British-born Pakistani community in Manchester:

© Sara Khan

This study explores the language use and attitudes of British-born Pakistanis in Manchester in order to understand how the migration process has affected the maintenance of their HL(s). The study aims to answer the following questions: (1) Which languages are spoken in the Pakistani community, and what support and opportunities are there to maintain and develop these in Manchester? (2) To what extent are HL(s) being maintained by the British-born generation, and do they have a distinctive role to play? (3) What are speaker’s attitudes towards the HLs and their future maintenance?

The findings show that there is a significant level of support and opportunities to use and access resources in the HL(s) (particularly Urdu) across Manchester. However, while the HL has been maintained across three generations, competence differs, and the languages have different functions for speakers depending on the generation they belong to. The dominant and preferred language for communication is English. Furthermore there is shift toward English and Arabic in the religious domain, and changing patterns of attitudes toward the cultural and religious significance of the HL. Nevertheless, the HL has remained an important part of British-born Pakistanis’ linguistic repertoire, as it fulfils functions that English and other languages cannot fulfill, whether they are communicative or solely symbolic.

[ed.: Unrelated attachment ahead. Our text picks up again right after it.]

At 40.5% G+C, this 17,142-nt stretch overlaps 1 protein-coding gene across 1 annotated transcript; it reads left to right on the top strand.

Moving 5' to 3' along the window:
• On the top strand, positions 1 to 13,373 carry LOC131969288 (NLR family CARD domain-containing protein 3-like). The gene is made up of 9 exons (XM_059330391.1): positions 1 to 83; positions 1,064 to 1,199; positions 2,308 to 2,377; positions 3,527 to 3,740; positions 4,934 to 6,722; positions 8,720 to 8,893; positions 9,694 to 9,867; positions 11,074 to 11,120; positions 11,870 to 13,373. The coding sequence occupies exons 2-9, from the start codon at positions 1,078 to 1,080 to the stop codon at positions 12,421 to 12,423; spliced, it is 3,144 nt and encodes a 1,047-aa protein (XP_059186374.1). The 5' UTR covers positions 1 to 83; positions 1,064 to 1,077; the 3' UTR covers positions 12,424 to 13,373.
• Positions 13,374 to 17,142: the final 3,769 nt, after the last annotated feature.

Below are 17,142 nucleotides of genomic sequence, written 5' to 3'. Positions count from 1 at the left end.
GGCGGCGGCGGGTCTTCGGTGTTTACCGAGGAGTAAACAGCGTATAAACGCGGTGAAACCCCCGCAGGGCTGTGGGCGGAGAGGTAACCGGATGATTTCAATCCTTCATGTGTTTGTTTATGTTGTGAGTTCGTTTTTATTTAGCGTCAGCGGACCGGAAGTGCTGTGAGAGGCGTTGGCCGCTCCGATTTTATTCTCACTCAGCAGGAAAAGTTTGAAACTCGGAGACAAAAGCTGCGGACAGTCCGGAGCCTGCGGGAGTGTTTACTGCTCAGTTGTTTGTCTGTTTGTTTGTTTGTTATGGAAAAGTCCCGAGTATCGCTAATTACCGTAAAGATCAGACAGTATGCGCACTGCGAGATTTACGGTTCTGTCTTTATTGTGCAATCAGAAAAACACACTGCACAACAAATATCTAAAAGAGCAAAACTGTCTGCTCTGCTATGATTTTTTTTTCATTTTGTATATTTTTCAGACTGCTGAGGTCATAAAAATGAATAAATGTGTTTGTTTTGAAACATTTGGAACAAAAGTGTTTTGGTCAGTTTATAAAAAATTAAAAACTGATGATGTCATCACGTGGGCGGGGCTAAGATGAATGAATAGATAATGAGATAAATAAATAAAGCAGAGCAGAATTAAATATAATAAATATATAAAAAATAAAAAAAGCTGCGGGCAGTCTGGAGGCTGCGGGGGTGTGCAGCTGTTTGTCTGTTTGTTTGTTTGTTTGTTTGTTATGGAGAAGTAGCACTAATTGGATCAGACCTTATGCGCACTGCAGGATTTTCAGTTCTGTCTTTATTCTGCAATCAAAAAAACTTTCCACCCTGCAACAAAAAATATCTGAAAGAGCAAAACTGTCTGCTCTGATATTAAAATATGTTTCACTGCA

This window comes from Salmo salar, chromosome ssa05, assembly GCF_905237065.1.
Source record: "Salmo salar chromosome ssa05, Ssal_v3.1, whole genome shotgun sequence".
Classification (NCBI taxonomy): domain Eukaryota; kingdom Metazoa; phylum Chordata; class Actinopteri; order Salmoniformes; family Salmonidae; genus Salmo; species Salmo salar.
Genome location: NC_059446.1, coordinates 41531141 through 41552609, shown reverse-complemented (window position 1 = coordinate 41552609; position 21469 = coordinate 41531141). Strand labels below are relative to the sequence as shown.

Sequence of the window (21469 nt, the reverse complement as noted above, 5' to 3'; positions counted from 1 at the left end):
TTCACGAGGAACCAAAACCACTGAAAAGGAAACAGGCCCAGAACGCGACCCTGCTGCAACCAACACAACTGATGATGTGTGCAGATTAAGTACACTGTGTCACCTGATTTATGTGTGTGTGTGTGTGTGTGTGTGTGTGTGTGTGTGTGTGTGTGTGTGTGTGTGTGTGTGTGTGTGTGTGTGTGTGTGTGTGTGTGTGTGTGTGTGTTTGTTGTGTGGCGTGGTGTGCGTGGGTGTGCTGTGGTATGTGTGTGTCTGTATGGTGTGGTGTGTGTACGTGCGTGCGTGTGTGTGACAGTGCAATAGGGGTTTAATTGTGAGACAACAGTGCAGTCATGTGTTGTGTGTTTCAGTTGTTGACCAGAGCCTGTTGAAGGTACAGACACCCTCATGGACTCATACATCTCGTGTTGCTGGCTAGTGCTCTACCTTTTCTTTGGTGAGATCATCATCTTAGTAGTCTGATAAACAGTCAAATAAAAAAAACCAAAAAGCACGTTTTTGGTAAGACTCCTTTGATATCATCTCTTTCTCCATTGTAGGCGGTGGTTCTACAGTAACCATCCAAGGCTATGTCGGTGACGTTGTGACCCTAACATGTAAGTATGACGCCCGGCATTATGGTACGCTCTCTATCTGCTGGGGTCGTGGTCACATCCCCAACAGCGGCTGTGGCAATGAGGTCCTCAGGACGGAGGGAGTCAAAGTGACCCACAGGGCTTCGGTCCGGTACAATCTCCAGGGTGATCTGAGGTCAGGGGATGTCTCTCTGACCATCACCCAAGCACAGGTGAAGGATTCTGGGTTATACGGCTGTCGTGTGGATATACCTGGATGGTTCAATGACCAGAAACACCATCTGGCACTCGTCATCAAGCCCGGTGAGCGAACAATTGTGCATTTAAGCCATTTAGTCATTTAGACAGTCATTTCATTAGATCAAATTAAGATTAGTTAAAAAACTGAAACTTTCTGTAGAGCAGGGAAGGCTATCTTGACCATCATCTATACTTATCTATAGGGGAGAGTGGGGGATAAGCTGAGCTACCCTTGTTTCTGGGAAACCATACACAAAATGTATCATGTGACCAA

For more information please see Sara's Undergraduate dissertation.